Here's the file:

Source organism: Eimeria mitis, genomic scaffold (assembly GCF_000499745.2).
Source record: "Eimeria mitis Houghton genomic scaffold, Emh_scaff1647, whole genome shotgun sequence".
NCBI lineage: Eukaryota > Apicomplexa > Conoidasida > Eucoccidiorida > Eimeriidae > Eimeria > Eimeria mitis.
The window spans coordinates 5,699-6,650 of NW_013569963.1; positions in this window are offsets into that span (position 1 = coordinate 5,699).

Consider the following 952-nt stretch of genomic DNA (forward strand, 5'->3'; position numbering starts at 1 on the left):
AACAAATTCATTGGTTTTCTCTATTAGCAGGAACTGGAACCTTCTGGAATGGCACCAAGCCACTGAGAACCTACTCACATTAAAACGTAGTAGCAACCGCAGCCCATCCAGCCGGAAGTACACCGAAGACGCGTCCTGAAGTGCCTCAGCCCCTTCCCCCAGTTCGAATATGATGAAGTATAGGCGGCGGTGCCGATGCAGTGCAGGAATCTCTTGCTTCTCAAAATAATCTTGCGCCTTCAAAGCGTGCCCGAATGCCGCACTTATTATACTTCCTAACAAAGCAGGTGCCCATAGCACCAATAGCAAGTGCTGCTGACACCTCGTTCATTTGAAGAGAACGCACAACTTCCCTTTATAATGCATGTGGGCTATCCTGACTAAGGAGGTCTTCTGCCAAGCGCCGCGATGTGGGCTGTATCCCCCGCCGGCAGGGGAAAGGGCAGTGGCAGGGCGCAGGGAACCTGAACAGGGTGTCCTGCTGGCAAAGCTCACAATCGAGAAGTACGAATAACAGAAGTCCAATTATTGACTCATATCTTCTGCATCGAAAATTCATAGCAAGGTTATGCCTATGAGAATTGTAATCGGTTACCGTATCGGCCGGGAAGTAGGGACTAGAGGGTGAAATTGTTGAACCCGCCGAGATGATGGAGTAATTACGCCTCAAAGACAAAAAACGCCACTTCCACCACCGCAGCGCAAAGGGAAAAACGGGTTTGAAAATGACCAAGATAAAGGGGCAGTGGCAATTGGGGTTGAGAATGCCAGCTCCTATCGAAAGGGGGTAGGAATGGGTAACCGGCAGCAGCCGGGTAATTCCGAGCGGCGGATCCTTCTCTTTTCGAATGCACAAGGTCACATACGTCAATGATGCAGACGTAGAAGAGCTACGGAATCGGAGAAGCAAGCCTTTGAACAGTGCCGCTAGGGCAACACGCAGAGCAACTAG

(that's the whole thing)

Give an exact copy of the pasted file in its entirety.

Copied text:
Source organism: Eimeria mitis, genomic scaffold (assembly GCF_000499745.2).
Source record: "Eimeria mitis Houghton genomic scaffold, Emh_scaff1647, whole genome shotgun sequence".
NCBI lineage: Eukaryota > Apicomplexa > Conoidasida > Eucoccidiorida > Eimeriidae > Eimeria > Eimeria mitis.
The window spans coordinates 5,699-6,650 of NW_013569963.1; positions in this window are offsets into that span (position 1 = coordinate 5,699).

Consider the following 952-nt stretch of genomic DNA (forward strand, 5'->3'; position numbering starts at 1 on the left):
AACAAATTCATTGGTTTTCTCTATTAGCAGGAACTGGAACCTTCTGGAATGGCACCAAGCCACTGAGAACCTACTCACATTAAAACGTAGTAGCAACCGCAGCCCATCCAGCCGGAAGTACACCGAAGACGCGTCCTGAAGTGCCTCAGCCCCTTCCCCCAGTTCGAATATGATGAAGTATAGGCGGCGGTGCCGATGCAGTGCAGGAATCTCTTGCTTCTCAAAATAATCTTGCGCCTTCAAAGCGTGCCCGAATGCCGCACTTATTATACTTCCTAACAAAGCAGGTGCCCATAGCACCAATAGCAAGTGCTGCTGACACCTCGTTCATTTGAAGAGAACGCACAACTTCCCTTTATAATGCATGTGGGCTATCCTGACTAAGGAGGTCTTCTGCCAAGCGCCGCGATGTGGGCTGTATCCCCCGCCGGCAGGGGAAAGGGCAGTGGCAGGGCGCAGGGAACCTGAACAGGGTGTCCTGCTGGCAAAGCTCACAATCGAGAAGTACGAATAACAGAAGTCCAATTATTGACTCATATCTTCTGCATCGAAAATTCATAGCAAGGTTATGCCTATGAGAATTGTAATCGGTTACCGTATCGGCCGGGAAGTAGGGACTAGAGGGTGAAATTGTTGAACCCGCCGAGATGATGGAGTAATTACGCCTCAAAGACAAAAAACGCCACTTCCACCACCGCAGCGCAAAGGGAAAAACGGGTTTGAAAATGACCAAGATAAAGGGGCAGTGGCAATTGGGGTTGAGAATGCCAGCTCCTATCGAAAGGGGGTAGGAATGGGTAACCGGCAGCAGCCGGGTAATTCCGAGCGGCGGATCCTTCTCTTTTCGAATGCACAAGGTCACATACGTCAATGATGCAGACGTAGAAGAGCTACGGAATCGGAGAAGCAAGCCTTTGAACAGTGCCGCTAGGGCAACACGCAGAGCAACTAG